______________________________________Defect Condition Detected Probable Cause(s)______________________________________1. Cu detected too soon Oversized or displaced lead after initial scan across in the MD (machine direction). pattern. Unwanted Cu blob.2. Cu detected too late after Undersized or missing lead. initial scan across Lead displaced in MD. pattern.3. Cu detected after last Discontinuous lead scan across pattern. in the MD. Unwanted Cu blob.4. Pattern exceeds registra- Pattern shift in MD. tion accuracy in MD.5. Pattern exceeds registra- Pattern shift in TD. tion accuracy in TD (transverse direction).6. Sprocket hole not detect- Missing sprocket hole. ed.7. Sprocket hole too wide Sprocket hole incorrectly in TD. punched.8. Cu lead left-hand edge Oversized or displaced lead detected too far to left in TD. Unwanted Cu blob of tolerance zone bound. present.9. Cu lead right-hand edge Oversized or displaced lead detected too far to right in TD. Unwanted Cu blob of tolerance zone bound. present.10. Both left and right-hand Leftward lead displacement edges of Cu lead dis- in TD. placed to left relative to test pattern.11. Both left and right-hand Rightward lead displacement edges of Cu lead dis- placed to right relative to test pattern.12. Right-hand edge of sprock- Sprocket hole incorrectly et hole falls outside of punched. tolerance zone in TD.13. Sprocket hole too long Sprocket hole incorrectly in MD. punched.14. Cu detected between last Unwanted copper blob lead right-hand edge and present. end of scan.______________________________________
The algorithm used to determine these defect conditions is hereinafter described.
The computer pre-processor circuit 12, shown in detail in FIGS. 2A and 2B, contains gating circuitry, two random access memories (RAMs), and addressing logic necessary to interface camera 3, and motion encoder 11, to the computer 14. FIGS. 3A and 3B show typical waveforms at key locations within the circuit to aid in comprehending its operation.
This circuit serves to assign transverse direction locations to the binary data received from the scanning system and transmit this information to the computer at the completion of each scan where it is then correlated with the machine direction scan position.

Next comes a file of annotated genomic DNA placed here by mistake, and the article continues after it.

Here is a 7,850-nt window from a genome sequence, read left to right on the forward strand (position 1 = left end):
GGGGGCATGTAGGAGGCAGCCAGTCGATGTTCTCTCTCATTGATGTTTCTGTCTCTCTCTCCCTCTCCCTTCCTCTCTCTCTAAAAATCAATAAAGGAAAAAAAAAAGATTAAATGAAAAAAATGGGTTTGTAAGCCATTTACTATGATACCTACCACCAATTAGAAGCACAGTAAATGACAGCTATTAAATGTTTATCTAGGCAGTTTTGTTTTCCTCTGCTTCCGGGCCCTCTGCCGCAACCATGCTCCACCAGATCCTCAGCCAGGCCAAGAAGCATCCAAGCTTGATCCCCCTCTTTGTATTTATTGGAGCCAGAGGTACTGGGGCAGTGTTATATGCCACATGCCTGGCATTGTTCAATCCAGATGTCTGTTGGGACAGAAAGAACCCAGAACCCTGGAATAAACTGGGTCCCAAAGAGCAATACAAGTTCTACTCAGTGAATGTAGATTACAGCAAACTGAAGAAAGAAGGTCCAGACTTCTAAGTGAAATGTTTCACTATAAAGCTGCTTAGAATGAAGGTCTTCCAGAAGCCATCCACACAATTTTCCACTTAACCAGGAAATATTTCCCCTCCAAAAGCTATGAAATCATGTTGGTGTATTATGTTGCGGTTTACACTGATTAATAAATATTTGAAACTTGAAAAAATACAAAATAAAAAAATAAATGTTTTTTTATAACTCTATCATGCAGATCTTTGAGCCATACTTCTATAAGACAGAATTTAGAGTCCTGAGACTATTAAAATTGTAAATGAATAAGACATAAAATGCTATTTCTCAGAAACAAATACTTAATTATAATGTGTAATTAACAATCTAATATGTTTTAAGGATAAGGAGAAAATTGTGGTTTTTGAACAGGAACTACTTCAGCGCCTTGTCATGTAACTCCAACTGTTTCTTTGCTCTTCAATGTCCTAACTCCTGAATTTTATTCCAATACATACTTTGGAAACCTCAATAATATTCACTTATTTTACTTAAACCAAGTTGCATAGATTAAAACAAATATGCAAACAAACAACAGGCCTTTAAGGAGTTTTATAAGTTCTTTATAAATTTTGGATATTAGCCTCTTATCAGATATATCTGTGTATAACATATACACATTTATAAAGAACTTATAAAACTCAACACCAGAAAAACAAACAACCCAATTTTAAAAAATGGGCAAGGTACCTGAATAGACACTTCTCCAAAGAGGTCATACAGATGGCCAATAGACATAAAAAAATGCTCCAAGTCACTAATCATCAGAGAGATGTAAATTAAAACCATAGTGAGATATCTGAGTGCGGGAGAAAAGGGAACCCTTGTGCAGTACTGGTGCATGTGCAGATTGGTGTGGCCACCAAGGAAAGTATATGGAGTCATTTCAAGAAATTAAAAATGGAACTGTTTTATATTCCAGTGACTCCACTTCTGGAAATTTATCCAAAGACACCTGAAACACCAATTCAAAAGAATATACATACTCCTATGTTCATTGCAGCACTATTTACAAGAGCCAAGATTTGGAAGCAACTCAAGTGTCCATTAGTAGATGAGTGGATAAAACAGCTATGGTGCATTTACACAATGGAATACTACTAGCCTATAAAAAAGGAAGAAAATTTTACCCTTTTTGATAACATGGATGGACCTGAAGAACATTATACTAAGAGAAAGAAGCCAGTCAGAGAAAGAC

The primary binary signal inputs to the computer pre-processor circuit 12 include motion pulses, waveform A; video data pulses, waveform B; array clock pulses, waveform C; light level signals, waveform D; and data enable pulses, waveform E. The motion signals, waveform A, are recurrent low-going pulses representing an increment of product travel in the machine direction, typically 1 mil (0.0025 cm). These pulses are received directly from the motion encoder 11. The remaining four signals are produced by the circuitry of the Reticon® line scan camera 3.
In those cases where a line scan camera is not used, persons skilled in the art could readily provide a separate system clock and gating scheme to replace the data enable and array clock signals, waveforms E and C respectively, which are conveniently produced by the Reticon® camera.
The video data signals, waveform B, show the binary signal output when the linear diode array scans the on-copper (logic high) and off-copper (logic low) regions of a pattern such as that shown in AA (FIG. 3A) representative of two quite different product patterns. Array clock pulses, waveform C, produced by a free-running clock internal of camera 3, are used to address the elements of the scanner array and provide the synchronizing signals needed to address RAMs 16 and 17 (FIG. 2B). The light level signal, waveform D, becomes logic high at the point where the signal amplitude of the scanned linear array first exceeds a preselected camera threshold level and returns to its logic low state when the camera 3 receives an external start signal, waveform F, occurring at the beginning of each motion pulse, waveform A. The light level signal, waveform D, provides the inspector operator with the knowledge that sufficient illumination exists for inspection of the pattern about to ensue. Finally, the data enable signal, waveform E, not only controls the length of the camera scan interval across the linear diode array, but is also used to gate the synchronizing array clock pulses C for addressing, on each scan, the bit locations in the two RAMs 16 and 17 corresponding to the photodiode locations in the array. As will be hereinafter described, the brief 226 μsec computer communication time, or retrace interval, between data enable pulses, waveform E, is used to permit reading-in the loaded contents of RAMs 16 and 17 into computer 14 for address comparison at the conclusion of each scan. In this way, defects which exist are quickly registered and located.